A Time for ‘Cold, Calculating, Unimpassioned Reason’

Startling polls are beginning to emerge from the hustings, where CNN reckons Governor Haley is the only Republican who, in a hypothetical matchup, is preferred over President Biden.

AP/Charles Krupa, file
Ambassador Nikki Haley on May 24, 2023, at Bedford, New Hampshire. AP/Charles Krupa, file

One explanation for Governor Haley’s recent jump in the GOP primary polls is the common sense of the ex-envoy to the UN in respect of President Trump’s electability. At the Milwaukee debate she pointed out that “three quarters of Americans don’t want a rematch between Trump and Biden.” She urged Republicans “to face the fact that Trump is the most disliked politician in America” and declared, “We can’t win a general election that way.”

It’s not our intention here to endorse President Trump or Ms. Haley. It is but to observe the sentiments that are surfacing in recent polls. CNN finds that, among the GOP field, only Mrs. Haley is preferred over President Biden in a hypothetical matchup. Some 49 percent would back Mrs. Haley, CNN reports, versus 43 percent for Mr. Biden. The other GOP candidates, including Mr. Trump, fell within the poll’s margin of error against Mr. Biden.

Mrs. Haley’s strong showing among a politically representative pool of voters in the CNN survey contrasts with her standing in polling of likely Republican primary voters. There Mr. Trump has a commanding lead over his rivals, with support just over 53 percent, according to an average of polls compiled by FiveThirtyEight. In second place is Governor DeSantis with nearly 16 percent. Ms. Haley trails with just 6.5 percent support among GOP voters.

This discrepancy between the national electorate and Republican voters suggests that GOP voters — for the moment, at least — are putting aside the question of electability as they weigh the candidates. This is borne out by polling from NBC News showing that 56 percent of GOP primary voters say “it’s more important for their party’s presidential nominee to come closest to their views on the issues,” while 39 percent “prioritize beating Biden.”

NBC News cautions that this sentiment could change for GOP voters. It points to polls of the Democratic primary voters in the 2020 cycle. Although in a July 2019 poll “a slim majority of Democrats wanted their nominee to be closest to their views on issues,” NBC observes, their views shifted by February 2020. Then a poll showed that “a majority preferred a nominee with the best chance to defeat then-President Donald Trump.”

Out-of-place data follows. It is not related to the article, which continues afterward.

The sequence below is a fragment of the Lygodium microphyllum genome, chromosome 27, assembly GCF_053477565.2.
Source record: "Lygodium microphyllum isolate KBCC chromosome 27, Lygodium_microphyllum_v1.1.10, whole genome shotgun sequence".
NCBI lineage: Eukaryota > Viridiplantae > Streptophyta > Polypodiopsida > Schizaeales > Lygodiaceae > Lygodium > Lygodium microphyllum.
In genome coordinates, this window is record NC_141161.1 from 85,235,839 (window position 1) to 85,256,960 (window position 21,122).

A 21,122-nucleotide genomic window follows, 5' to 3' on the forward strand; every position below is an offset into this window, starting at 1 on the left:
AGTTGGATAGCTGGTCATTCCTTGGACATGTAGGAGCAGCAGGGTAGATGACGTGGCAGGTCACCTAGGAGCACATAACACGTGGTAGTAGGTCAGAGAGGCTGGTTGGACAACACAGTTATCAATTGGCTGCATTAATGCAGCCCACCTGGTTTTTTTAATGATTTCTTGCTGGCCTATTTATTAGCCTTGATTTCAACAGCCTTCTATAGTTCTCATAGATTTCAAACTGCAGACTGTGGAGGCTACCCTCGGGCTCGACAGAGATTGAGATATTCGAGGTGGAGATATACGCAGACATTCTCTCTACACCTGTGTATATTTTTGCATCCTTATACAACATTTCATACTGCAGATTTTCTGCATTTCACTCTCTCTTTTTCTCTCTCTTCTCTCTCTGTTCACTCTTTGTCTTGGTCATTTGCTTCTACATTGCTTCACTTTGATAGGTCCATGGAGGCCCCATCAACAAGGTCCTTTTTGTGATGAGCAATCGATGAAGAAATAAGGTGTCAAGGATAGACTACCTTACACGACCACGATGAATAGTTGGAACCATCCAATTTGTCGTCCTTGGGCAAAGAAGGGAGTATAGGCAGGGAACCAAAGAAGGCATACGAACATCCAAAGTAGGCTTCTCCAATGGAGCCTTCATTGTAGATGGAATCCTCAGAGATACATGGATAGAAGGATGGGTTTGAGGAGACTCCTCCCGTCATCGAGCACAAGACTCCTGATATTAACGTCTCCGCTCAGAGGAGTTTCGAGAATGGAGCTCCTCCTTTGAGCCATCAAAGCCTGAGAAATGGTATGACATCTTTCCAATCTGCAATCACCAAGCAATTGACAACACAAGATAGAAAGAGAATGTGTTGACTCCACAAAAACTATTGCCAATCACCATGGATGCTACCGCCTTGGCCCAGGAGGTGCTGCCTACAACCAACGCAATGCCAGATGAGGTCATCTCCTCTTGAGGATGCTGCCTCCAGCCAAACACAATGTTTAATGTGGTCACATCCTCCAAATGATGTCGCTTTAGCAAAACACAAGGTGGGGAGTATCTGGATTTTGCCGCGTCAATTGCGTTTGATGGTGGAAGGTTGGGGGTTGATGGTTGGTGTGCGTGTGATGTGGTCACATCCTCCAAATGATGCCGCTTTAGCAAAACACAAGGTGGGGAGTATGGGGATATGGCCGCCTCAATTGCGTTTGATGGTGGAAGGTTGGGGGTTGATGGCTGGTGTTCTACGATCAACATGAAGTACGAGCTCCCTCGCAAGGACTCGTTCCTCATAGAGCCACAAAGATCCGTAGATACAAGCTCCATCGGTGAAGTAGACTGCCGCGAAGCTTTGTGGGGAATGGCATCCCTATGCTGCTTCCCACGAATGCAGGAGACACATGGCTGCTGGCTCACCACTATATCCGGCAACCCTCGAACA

That shift likely spurred Mr. Biden’s campaign turnaround. Within the span of just a few days in March 2020, Mr. Biden won 11 votes  after what CNN called “lame finishes in the first three nominating contests.” The network’s Van Jones quipped that “we have seen, in that 72-hour period, Joe Biden go from being a joke to a juggernaut.” FiveThirtyEight said “a big part of Biden’s appeal was the notion that he was best positioned to defeat Trump.”

Then again, too, primary voters aren’t always the best judge of electability. In 2004, Democrats were so eager to oust President George W. Bush from the White House that they were willing to overlook Senator Kerry’s flaws. By February 2004, William Saletan wrote, Mr. Kerry had sewn up the Democratic nomination “not because voters agree with him on the issues,” but because primary “voters think he’s the candidate most likely to beat President Bush.”

The sway Mr. Trump has over the GOP suggests that electability may continue to be swept aside. It calls to mind the hold over the Democrats of “The Great Commoner,” William Jennings Bryan, more than a century ago. Unlike Mr. Trump, the Boy Orator of the Platte failed in 1896 in his first run for the White House. He had a Biden-type view of inflation. He lost and got the party to back him in two more presidential campaigns, only to lose them, too.

Which brings us back to Ambassador Haley. From the moment she stepped before the press at the UN, these columns marked her as a star. Yet we don’t mind saying that we were startled by that CNN poll. One is advised against making too much of a single poll (or, for that matter, all of them). We take all this a moment to keep one’s head. Or, as the first Republican president* called it, a time for “reason, cold, calculating, unimpassioned reason.”


* A certain A. Lincoln.

The New York Sun

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